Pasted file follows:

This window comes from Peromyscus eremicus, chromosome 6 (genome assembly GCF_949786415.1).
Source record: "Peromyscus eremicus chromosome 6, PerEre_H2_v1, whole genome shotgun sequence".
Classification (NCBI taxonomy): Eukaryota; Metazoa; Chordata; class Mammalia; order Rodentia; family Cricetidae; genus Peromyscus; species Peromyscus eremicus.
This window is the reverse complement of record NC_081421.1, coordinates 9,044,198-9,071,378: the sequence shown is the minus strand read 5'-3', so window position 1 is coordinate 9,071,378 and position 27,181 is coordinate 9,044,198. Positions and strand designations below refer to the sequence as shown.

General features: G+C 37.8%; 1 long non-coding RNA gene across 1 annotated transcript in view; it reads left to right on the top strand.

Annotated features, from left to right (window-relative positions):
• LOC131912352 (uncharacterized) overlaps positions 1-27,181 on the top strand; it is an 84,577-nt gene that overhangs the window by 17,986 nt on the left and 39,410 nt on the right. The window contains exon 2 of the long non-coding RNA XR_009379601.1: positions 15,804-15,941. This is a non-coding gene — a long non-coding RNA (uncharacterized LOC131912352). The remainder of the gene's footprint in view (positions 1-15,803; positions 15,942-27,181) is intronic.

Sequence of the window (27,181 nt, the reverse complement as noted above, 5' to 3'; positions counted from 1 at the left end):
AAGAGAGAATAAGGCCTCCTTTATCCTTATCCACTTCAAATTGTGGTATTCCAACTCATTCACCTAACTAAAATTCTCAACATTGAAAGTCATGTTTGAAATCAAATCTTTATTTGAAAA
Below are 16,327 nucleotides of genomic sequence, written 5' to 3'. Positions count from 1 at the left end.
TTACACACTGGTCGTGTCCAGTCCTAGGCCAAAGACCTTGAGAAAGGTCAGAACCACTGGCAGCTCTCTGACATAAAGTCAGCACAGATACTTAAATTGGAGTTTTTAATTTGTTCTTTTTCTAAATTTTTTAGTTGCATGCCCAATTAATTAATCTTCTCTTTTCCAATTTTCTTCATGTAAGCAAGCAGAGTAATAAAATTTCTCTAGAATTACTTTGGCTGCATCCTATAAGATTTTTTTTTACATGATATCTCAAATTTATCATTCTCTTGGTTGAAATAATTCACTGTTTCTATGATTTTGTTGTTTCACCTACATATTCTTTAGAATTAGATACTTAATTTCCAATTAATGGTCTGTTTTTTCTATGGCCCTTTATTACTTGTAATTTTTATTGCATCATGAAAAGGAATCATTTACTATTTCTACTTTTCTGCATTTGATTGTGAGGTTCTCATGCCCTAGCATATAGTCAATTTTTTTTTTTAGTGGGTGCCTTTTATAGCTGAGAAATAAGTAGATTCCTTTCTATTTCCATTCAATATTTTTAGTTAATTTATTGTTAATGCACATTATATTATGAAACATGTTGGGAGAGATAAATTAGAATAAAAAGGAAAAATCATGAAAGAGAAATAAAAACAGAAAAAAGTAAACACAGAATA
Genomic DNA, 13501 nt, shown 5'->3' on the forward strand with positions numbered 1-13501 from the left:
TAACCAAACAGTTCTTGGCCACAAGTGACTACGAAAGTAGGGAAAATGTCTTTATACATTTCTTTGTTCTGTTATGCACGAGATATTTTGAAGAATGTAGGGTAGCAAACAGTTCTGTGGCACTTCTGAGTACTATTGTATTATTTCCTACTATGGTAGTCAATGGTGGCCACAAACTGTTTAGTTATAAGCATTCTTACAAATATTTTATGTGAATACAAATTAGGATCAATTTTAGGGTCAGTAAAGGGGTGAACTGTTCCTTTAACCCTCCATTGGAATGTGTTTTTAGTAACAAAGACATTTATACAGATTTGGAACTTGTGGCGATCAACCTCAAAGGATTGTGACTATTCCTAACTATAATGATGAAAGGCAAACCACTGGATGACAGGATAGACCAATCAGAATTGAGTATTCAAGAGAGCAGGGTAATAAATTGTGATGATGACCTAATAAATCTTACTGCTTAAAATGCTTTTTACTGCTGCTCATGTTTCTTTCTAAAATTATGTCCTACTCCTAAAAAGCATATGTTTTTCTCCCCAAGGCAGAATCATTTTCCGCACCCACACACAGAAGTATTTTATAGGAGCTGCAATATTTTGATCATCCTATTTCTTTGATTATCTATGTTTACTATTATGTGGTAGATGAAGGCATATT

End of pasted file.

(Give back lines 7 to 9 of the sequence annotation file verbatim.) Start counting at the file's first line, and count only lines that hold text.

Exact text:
• LOC131912352 (uncharacterized) overlaps positions 1-27,181 on the top strand; it is an 84,577-nt gene that overhangs the window by 17,986 nt on the left and 39,410 nt on the right. The window contains exon 2 of the long non-coding RNA XR_009379601.1: positions 15,804-15,941. This is a non-coding gene — a long non-coding RNA (uncharacterized LOC131912352). The remainder of the gene's footprint in view (positions 1-15,803; positions 15,942-27,181) is intronic.

Sequence of the window (27,181 nt, the reverse complement as noted above, 5' to 3'; positions counted from 1 at the left end):
AAGAGAGAATAAGGCCTCCTTTATCCTTATCCACTTCAAATTGTGGTATTCCAACTCATTCACCTAACTAAAATTCTCAACATTGAAAGTCATGTTTGAAATCAAATCTTTATTTGAAAA